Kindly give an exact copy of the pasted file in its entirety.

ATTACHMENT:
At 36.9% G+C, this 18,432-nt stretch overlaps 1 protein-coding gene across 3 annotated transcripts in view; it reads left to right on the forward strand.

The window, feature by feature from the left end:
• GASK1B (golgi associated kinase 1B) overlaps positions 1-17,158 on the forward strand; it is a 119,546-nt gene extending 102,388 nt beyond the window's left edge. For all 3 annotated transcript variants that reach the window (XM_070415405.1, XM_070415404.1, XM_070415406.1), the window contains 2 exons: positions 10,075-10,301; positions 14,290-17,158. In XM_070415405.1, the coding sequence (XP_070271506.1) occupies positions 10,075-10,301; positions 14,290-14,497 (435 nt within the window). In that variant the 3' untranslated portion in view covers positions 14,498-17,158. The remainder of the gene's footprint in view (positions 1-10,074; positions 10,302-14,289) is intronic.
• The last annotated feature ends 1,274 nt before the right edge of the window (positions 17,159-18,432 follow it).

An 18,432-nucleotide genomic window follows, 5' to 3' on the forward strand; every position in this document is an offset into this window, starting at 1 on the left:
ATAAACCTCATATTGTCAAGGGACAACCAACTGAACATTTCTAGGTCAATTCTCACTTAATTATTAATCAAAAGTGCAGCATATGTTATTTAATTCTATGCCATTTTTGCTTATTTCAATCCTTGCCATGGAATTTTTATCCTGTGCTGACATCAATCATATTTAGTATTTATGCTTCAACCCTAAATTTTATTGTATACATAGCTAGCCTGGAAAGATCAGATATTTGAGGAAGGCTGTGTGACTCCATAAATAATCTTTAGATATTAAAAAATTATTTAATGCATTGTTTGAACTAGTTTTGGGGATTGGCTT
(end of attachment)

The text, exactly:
At 36.9% G+C, this 18,432-nt stretch overlaps 1 protein-coding gene across 3 annotated transcripts in view; it reads left to right on the forward strand.

The window, feature by feature from the left end:
• GASK1B (golgi associated kinase 1B) overlaps positions 1-17,158 on the forward strand; it is a 119,546-nt gene extending 102,388 nt beyond the window's left edge. For all 3 annotated transcript variants that reach the window (XM_070415405.1, XM_070415404.1, XM_070415406.1), the window contains 2 exons: positions 10,075-10,301; positions 14,290-17,158. In XM_070415405.1, the coding sequence (XP_070271506.1) occupies positions 10,075-10,301; positions 14,290-14,497 (435 nt within the window). In that variant the 3' untranslated portion in view covers positions 14,498-17,158. The remainder of the gene's footprint in view (positions 1-10,074; positions 10,302-14,289) is intronic.
• The last annotated feature ends 1,274 nt before the right edge of the window (positions 17,159-18,432 follow it).

An 18,432-nucleotide genomic window follows, 5' to 3' on the forward strand; every position in this document is an offset into this window, starting at 1 on the left:
ATAAACCTCATATTGTCAAGGGACAACCAACTGAACATTTCTAGGTCAATTCTCACTTAATTATTAATCAAAAGTGCAGCATATGTTATTTAATTCTATGCCATTTTTGCTTATTTCAATCCTTGCCATGGAATTTTTATCCTGTGCTGACATCAATCATATTTAGTATTTATGCTTCAACCCTAAATTTTATTGTATACATAGCTAGCCTGGAAAGATCAGATATTTGAGGAAGGCTGTGTGACTCCATAAATAATCTTTAGATATTAAAAAATTATTTAATGCATTGTTTGAACTAGTTTTGGGGATTGGCTT